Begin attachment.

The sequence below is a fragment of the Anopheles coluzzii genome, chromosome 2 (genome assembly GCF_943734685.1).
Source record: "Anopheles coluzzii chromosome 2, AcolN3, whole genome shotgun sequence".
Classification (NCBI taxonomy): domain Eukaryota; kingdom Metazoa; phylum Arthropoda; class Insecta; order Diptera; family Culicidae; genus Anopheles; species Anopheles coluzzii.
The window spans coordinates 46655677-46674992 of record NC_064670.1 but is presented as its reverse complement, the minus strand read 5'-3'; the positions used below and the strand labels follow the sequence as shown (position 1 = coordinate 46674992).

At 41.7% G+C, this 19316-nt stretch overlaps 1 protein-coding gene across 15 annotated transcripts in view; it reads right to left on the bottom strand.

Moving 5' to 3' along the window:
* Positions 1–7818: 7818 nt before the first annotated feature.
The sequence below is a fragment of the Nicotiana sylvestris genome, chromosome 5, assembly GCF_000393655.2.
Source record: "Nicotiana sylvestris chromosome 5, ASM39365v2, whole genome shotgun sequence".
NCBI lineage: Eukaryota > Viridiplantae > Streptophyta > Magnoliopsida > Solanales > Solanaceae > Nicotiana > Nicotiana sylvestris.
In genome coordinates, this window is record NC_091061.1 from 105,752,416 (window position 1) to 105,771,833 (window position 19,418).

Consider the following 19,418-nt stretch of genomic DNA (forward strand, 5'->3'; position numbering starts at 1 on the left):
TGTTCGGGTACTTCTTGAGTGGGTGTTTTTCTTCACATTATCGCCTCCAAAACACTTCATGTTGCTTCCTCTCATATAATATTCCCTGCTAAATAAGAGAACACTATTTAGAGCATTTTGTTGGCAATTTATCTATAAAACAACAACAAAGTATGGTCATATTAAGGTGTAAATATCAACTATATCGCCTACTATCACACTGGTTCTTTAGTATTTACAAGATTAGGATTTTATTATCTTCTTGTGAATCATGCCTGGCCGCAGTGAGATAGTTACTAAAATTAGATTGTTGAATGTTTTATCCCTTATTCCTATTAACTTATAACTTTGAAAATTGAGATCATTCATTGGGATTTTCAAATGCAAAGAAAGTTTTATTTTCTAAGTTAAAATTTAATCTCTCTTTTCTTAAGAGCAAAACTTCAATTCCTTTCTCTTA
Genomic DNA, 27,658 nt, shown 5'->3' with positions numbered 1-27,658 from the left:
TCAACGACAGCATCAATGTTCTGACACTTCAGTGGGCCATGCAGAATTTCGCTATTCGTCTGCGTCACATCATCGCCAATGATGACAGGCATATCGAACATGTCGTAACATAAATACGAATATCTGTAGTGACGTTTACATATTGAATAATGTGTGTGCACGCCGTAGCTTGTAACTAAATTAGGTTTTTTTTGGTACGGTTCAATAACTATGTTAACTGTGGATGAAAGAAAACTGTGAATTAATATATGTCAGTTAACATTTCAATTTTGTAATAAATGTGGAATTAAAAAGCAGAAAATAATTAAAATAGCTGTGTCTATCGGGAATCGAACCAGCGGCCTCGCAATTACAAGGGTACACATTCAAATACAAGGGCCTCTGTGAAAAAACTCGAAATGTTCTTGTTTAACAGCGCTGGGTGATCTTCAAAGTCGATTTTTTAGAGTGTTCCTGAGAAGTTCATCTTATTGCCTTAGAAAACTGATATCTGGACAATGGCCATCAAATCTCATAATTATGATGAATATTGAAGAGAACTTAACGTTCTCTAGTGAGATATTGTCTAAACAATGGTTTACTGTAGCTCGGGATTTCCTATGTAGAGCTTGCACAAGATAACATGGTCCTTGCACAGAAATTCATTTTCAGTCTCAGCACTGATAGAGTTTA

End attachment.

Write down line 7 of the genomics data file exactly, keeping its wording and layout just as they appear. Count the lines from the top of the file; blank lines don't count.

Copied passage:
* Positions 1–7818: 7818 nt before the first annotated feature.